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The construction I've seen of the field of hyperreal numbers considers a non-principal ultrafilter $\mathcal{U}$ on $\mathbb{N}$, then takes the quotient of $\mathbb{R}^{\mathbb{N}}$ by equivalence respect to $\mathcal{U}$, that is, $(a_{n})=(b_{n})$ if the set $S$ of indices $n$ for which $a_{n}=b_{n}$ is inside $\mathcal{U}$.

Is it clear (or even true) that one obtains an isomorphic field with a different choice of ultrafilter?

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  • $\begingroup$ No, it's not clear, and I think that this is either open or blatantly false. I'm not sure, though. $\endgroup$
    – Asaf Karagila
    Mar 20, 2014 at 0:54
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    $\begingroup$ One can get a wide variety of non-isomorphic ultrapowers even if the index set is fixed. There is a large literature. Useful, because we can get additional "nice" properties by appropriate choice of ultrafilter. $\endgroup$ Mar 20, 2014 at 1:00
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    $\begingroup$ related: mathoverflow.net/questions/88292/… $\endgroup$
    – user13618
    Mar 20, 2014 at 1:30
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    $\begingroup$ If the continuum hypothesis holds, then yes. You can read more about this in the following link: mathoverflow.net/questions/136720/… $\endgroup$
    – user136666
    Mar 20, 2014 at 1:37

3 Answers 3

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No, one has to invoke rather strong hypotheses such as the Continuum Hypothesis (CH) to obtain uniqueness. The classic paper on this is the following, where it is proved that it is consistent with ZFC that there are $\,2^{\large \aleph_0}$ non-isomorphic hyperreal fields.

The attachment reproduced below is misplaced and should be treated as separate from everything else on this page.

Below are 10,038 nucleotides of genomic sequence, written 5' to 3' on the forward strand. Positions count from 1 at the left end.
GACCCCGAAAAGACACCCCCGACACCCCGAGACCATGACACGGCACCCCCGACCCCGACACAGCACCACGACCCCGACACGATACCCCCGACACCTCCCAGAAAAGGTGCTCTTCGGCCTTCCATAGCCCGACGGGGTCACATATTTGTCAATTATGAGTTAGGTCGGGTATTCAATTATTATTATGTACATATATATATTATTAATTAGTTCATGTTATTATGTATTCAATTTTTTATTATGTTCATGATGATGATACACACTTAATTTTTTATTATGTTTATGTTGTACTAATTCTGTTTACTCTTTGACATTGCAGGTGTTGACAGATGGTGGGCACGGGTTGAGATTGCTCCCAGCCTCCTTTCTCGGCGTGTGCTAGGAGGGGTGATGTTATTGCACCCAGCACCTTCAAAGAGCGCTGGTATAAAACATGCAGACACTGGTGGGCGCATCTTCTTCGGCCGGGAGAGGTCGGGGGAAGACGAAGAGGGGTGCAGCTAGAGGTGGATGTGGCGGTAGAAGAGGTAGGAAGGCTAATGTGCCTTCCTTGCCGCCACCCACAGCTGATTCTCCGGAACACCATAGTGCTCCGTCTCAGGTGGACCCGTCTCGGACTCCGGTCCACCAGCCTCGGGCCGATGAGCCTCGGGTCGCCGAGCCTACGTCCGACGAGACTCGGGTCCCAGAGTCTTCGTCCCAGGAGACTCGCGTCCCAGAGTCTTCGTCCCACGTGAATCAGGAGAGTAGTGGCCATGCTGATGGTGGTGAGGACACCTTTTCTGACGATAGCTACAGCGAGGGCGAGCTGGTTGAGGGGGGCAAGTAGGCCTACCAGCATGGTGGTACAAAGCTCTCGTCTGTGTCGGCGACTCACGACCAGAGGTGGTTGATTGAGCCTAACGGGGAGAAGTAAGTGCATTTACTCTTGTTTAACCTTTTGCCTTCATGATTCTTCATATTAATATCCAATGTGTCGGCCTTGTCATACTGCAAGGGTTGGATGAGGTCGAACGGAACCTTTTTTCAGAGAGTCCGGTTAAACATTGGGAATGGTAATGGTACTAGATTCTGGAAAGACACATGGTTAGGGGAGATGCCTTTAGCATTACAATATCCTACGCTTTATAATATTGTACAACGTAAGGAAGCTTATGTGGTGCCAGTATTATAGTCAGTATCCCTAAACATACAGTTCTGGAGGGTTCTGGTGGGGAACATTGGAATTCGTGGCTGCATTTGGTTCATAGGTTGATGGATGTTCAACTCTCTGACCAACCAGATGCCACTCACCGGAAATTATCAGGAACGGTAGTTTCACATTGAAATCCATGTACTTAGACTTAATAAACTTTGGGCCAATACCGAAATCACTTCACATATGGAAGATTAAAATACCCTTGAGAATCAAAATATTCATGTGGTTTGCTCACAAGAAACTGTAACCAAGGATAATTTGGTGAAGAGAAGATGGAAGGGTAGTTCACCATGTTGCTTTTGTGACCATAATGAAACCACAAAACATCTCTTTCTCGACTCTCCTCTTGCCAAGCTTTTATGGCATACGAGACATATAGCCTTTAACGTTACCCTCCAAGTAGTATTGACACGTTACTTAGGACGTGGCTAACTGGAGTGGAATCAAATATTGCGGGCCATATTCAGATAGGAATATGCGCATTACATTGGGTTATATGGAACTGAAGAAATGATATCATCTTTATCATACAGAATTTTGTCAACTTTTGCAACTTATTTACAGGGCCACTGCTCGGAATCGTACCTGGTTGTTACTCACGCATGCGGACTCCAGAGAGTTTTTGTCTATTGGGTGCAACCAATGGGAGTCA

Judy Roitman. Non-Isomorphic Hyper-Real Fields from Non-Isomorphic Ultrapowers.
Math. Z. 181, 93-96 (1982)

See also N. Aldenhoven's 2010 Bachelor's thesis Uniqueness of the Hyperreal Field where you can find an elementary exposition of an earlier result of Erdos, Gillman and Hendrikson (1955) that all real-closed fields of the same cardinality as $\,\Bbb R\,$ with a $\eta_1\!$-ordering are isomorphic.

More recent results can be located by searching for citations of Roitman's paper.

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    $\begingroup$ I wouldn't call CH a "strong hypothesis". (The term "strong" has a consistency strength ring to it, whereas the consistency of CH and its failure are both equivalent to the consistency of ZFC to begin with.) $\endgroup$
    – Asaf Karagila
    Mar 20, 2014 at 1:29
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    $\begingroup$ @Asaf, I think Bill is using "strong" in the sense of "controversial" rather than in the foundational sense. $\endgroup$ Apr 29, 2014 at 8:45
  • $\begingroup$ The second link is broken now. $\endgroup$
    – KCd
    Apr 9, 2017 at 21:55
  • $\begingroup$ @KCd Updated, thanks. $\endgroup$ Apr 10, 2017 at 0:27
  • $\begingroup$ The second link is broken again. $\endgroup$
    – KCd
    Jun 28, 2019 at 0:38
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I would like to add to Bill's answer:

Judy Roitman found a particular model of ZFC$+ \neg$CH where there are $\mathfrak c$ many different hyperreal fields. Very recently, it was shown that in every model of ZFC$+ \neg$CH there actually exist $2^\mathfrak c$ different hyperreal fields... as many as you could hope for since there are exactly $2^\mathfrak c$ (free) ultrafilters on $\omega$!

A dichotomy for the number of ultrapowers

Ilijas Farah & Saharon Shelah

Journal of Mathematical Logic 10 (01n02):45-81 (2010)

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    $\begingroup$ Very recently? [citation needed]. $\endgroup$
    – Asaf Karagila
    Jun 17, 2014 at 1:45
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To obtain the uniqueness of the hyperreal field one needs to add the axiom of saturation which is arguably similar to completeness (in the case of the real field). Furthermore, like the real (complete Archimedean) field, the hyperreals have a definable model. For a discussion see Keisler's text on foundations here.

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